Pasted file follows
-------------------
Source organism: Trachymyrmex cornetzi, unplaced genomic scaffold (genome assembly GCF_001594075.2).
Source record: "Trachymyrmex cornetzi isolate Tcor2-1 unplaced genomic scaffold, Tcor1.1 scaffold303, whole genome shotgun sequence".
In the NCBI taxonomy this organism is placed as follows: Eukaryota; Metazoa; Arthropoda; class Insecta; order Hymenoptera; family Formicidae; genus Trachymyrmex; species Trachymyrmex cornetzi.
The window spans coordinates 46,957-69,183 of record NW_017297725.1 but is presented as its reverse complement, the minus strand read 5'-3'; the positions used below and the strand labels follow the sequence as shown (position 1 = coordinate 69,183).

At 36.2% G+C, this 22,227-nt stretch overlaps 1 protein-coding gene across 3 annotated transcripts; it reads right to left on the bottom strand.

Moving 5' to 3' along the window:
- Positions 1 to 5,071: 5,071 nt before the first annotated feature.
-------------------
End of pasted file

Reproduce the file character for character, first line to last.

Source organism: Trachymyrmex cornetzi, unplaced genomic scaffold (genome assembly GCF_001594075.2).
Source record: "Trachymyrmex cornetzi isolate Tcor2-1 unplaced genomic scaffold, Tcor1.1 scaffold303, whole genome shotgun sequence".
In the NCBI taxonomy this organism is placed as follows: Eukaryota; Metazoa; Arthropoda; class Insecta; order Hymenoptera; family Formicidae; genus Trachymyrmex; species Trachymyrmex cornetzi.
The window spans coordinates 46,957-69,183 of record NW_017297725.1 but is presented as its reverse complement, the minus strand read 5'-3'; the positions used below and the strand labels follow the sequence as shown (position 1 = coordinate 69,183).

At 36.2% G+C, this 22,227-nt stretch overlaps 1 protein-coding gene across 3 annotated transcripts; it reads right to left on the bottom strand.

Moving 5' to 3' along the window:
- Positions 1 to 5,071: 5,071 nt before the first annotated feature.